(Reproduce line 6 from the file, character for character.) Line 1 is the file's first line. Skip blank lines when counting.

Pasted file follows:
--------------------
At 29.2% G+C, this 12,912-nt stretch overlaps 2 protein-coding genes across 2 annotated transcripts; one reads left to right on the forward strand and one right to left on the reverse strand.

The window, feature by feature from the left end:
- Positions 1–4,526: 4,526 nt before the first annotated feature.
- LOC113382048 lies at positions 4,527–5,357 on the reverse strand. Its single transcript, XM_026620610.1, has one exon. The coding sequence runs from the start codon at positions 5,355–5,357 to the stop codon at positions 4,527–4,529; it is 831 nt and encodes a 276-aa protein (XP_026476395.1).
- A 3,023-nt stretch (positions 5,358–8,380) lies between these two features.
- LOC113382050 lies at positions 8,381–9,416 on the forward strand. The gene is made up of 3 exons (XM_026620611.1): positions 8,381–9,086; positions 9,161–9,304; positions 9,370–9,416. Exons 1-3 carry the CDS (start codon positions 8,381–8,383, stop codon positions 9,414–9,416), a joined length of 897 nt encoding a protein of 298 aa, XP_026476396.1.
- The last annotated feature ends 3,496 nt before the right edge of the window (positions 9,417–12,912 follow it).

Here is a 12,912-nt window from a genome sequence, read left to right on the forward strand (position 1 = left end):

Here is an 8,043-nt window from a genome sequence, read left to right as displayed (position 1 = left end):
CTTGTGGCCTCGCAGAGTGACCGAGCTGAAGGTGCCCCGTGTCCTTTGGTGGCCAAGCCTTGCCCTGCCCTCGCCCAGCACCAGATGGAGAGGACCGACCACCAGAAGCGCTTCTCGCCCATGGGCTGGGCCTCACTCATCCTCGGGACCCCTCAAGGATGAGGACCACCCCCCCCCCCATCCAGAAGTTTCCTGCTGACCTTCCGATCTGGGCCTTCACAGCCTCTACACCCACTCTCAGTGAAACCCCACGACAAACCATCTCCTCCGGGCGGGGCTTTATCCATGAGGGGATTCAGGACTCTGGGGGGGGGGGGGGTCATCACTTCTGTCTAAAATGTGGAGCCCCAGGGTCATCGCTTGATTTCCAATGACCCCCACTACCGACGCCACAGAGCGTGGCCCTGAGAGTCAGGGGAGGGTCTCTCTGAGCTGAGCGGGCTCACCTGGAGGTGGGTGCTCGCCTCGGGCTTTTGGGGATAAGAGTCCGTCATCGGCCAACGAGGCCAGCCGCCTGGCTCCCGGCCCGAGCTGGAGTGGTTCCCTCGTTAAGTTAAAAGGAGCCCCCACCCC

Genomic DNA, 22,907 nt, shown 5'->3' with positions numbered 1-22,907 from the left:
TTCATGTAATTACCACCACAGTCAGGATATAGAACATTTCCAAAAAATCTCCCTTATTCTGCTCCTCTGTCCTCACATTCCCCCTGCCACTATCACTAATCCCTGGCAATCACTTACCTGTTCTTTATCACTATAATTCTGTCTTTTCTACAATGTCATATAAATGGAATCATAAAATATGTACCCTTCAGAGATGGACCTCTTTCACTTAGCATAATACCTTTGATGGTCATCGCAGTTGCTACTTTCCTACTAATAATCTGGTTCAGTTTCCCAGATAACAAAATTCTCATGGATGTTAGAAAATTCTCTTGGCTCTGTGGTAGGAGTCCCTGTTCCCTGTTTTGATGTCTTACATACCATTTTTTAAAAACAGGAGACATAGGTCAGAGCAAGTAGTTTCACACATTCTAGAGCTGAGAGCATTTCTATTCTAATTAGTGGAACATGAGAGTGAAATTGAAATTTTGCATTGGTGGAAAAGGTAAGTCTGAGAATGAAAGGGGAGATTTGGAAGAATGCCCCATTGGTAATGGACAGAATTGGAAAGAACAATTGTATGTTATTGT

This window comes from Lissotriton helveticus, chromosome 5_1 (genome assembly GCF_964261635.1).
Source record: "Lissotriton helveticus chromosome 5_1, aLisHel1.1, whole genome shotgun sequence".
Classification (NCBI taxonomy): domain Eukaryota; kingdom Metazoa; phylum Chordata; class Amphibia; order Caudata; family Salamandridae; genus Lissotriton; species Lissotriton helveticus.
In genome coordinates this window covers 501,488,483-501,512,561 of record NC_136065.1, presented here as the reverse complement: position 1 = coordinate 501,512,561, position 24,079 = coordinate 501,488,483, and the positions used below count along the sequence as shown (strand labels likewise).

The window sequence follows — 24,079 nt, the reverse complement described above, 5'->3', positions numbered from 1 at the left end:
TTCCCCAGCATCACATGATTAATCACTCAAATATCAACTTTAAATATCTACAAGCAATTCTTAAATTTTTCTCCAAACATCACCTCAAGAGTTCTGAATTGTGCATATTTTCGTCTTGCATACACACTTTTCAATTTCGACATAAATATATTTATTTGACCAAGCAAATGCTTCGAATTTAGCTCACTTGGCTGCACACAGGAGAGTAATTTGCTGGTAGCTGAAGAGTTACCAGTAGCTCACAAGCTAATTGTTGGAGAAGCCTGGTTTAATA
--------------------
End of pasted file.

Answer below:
- LOC113382050 lies at positions 8,381–9,416 on the forward strand. The gene is made up of 3 exons (XM_026620611.1): positions 8,381–9,086; positions 9,161–9,304; positions 9,370–9,416. Exons 1-3 carry the CDS (start codon positions 8,381–8,383, stop codon positions 9,414–9,416), a joined length of 897 nt encoding a protein of 298 aa, XP_026476396.1.